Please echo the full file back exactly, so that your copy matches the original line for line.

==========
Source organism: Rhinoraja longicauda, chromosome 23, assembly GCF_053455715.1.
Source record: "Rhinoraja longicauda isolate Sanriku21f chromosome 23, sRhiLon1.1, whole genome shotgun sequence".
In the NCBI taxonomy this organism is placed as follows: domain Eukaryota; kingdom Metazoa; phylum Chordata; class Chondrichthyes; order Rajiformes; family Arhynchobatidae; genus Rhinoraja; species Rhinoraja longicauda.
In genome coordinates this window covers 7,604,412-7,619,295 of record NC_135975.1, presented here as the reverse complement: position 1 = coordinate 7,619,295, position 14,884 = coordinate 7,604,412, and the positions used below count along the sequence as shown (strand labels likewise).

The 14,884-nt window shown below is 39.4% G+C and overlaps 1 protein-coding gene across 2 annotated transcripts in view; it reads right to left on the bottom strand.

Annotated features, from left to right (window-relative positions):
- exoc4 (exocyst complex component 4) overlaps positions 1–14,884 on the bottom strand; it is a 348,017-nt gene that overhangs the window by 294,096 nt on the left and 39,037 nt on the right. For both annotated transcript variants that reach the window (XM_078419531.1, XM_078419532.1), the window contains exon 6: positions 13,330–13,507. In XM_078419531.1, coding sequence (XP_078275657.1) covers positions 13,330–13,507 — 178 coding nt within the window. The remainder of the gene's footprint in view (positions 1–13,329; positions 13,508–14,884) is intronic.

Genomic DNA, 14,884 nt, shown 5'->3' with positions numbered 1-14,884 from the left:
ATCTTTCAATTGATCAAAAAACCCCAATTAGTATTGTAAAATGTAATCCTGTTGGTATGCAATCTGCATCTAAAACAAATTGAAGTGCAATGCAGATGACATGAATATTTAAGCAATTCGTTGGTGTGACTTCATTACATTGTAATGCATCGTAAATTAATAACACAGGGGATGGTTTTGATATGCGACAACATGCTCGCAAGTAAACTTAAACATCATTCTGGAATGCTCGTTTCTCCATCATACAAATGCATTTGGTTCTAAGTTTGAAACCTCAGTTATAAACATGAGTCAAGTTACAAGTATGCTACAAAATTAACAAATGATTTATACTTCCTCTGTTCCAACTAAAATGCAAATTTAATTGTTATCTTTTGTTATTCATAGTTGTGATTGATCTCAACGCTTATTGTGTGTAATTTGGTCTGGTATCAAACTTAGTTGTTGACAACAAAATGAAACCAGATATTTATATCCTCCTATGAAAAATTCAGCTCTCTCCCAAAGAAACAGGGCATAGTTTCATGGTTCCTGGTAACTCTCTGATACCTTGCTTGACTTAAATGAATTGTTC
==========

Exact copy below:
Source organism: Rhinoraja longicauda, chromosome 23, assembly GCF_053455715.1.
Source record: "Rhinoraja longicauda isolate Sanriku21f chromosome 23, sRhiLon1.1, whole genome shotgun sequence".
In the NCBI taxonomy this organism is placed as follows: domain Eukaryota; kingdom Metazoa; phylum Chordata; class Chondrichthyes; order Rajiformes; family Arhynchobatidae; genus Rhinoraja; species Rhinoraja longicauda.
In genome coordinates this window covers 7,604,412-7,619,295 of record NC_135975.1, presented here as the reverse complement: position 1 = coordinate 7,619,295, position 14,884 = coordinate 7,604,412, and the positions used below count along the sequence as shown (strand labels likewise).

The 14,884-nt window shown below is 39.4% G+C and overlaps 1 protein-coding gene across 2 annotated transcripts in view; it reads right to left on the bottom strand.

Annotated features, from left to right (window-relative positions):
- exoc4 (exocyst complex component 4) overlaps positions 1–14,884 on the bottom strand; it is a 348,017-nt gene that overhangs the window by 294,096 nt on the left and 39,037 nt on the right. For both annotated transcript variants that reach the window (XM_078419531.1, XM_078419532.1), the window contains exon 6: positions 13,330–13,507. In XM_078419531.1, coding sequence (XP_078275657.1) covers positions 13,330–13,507 — 178 coding nt within the window. The remainder of the gene's footprint in view (positions 1–13,329; positions 13,508–14,884) is intronic.

Genomic DNA, 14,884 nt, shown 5'->3' with positions numbered 1-14,884 from the left:
ATCTTTCAATTGATCAAAAAACCCCAATTAGTATTGTAAAATGTAATCCTGTTGGTATGCAATCTGCATCTAAAACAAATTGAAGTGCAATGCAGATGACATGAATATTTAAGCAATTCGTTGGTGTGACTTCATTACATTGTAATGCATCGTAAATTAATAACACAGGGGATGGTTTTGATATGCGACAACATGCTCGCAAGTAAACTTAAACATCATTCTGGAATGCTCGTTTCTCCATCATACAAATGCATTTGGTTCTAAGTTTGAAACCTCAGTTATAAACATGAGTCAAGTTACAAGTATGCTACAAAATTAACAAATGATTTATACTTCCTCTGTTCCAACTAAAATGCAAATTTAATTGTTATCTTTTGTTATTCATAGTTGTGATTGATCTCAACGCTTATTGTGTGTAATTTGGTCTGGTATCAAACTTAGTTGTTGACAACAAAATGAAACCAGATATTTATATCCTCCTATGAAAAATTCAGCTCTCTCCCAAAGAAACAGGGCATAGTTTCATGGTTCCTGGTAACTCTCTGATACCTTGCTTGACTTAAATGAATTGTTC